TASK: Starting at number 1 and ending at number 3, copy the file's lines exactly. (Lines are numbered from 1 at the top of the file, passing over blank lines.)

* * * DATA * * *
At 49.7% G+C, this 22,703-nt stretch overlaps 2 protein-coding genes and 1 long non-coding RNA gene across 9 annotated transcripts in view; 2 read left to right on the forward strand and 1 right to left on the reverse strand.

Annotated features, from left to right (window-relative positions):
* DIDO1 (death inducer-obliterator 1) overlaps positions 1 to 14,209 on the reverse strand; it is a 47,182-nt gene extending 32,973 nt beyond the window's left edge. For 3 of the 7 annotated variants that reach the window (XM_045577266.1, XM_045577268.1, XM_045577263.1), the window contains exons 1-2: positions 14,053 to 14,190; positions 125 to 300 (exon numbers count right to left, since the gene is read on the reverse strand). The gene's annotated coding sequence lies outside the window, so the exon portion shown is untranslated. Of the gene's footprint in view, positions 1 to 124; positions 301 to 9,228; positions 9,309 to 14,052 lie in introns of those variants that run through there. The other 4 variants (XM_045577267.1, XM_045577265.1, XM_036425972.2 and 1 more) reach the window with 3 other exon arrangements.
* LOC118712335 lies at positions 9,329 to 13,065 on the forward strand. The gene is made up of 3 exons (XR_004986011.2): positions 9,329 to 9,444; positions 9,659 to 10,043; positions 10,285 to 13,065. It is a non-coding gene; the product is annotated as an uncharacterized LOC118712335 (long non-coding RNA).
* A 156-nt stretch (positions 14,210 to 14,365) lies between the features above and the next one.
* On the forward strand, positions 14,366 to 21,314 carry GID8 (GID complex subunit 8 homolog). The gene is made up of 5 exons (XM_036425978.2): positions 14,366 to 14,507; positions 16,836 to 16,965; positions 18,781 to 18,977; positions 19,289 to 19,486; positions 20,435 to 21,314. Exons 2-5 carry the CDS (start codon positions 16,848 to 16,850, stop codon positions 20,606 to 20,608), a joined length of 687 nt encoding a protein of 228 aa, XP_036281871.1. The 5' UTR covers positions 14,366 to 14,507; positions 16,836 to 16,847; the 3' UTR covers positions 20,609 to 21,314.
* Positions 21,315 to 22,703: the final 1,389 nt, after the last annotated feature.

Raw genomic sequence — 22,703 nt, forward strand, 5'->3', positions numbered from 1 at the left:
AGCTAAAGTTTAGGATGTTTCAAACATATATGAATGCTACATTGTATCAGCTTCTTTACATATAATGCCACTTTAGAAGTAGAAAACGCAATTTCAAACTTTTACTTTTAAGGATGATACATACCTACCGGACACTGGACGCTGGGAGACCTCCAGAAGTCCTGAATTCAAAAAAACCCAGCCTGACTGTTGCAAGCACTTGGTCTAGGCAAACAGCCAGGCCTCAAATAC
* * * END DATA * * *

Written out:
At 49.7% G+C, this 22,703-nt stretch overlaps 2 protein-coding genes and 1 long non-coding RNA gene across 9 annotated transcripts in view; 2 read left to right on the forward strand and 1 right to left on the reverse strand.

Annotated features, from left to right (window-relative positions):
* DIDO1 (death inducer-obliterator 1) overlaps positions 1 to 14,209 on the reverse strand; it is a 47,182-nt gene extending 32,973 nt beyond the window's left edge. For 3 of the 7 annotated variants that reach the window (XM_045577266.1, XM_045577268.1, XM_045577263.1), the window contains exons 1-2: positions 14,053 to 14,190; positions 125 to 300 (exon numbers count right to left, since the gene is read on the reverse strand). The gene's annotated coding sequence lies outside the window, so the exon portion shown is untranslated. Of the gene's footprint in view, positions 1 to 124; positions 301 to 9,228; positions 9,309 to 14,052 lie in introns of those variants that run through there. The other 4 variants (XM_045577267.1, XM_045577265.1, XM_036425972.2 and 1 more) reach the window with 3 other exon arrangements.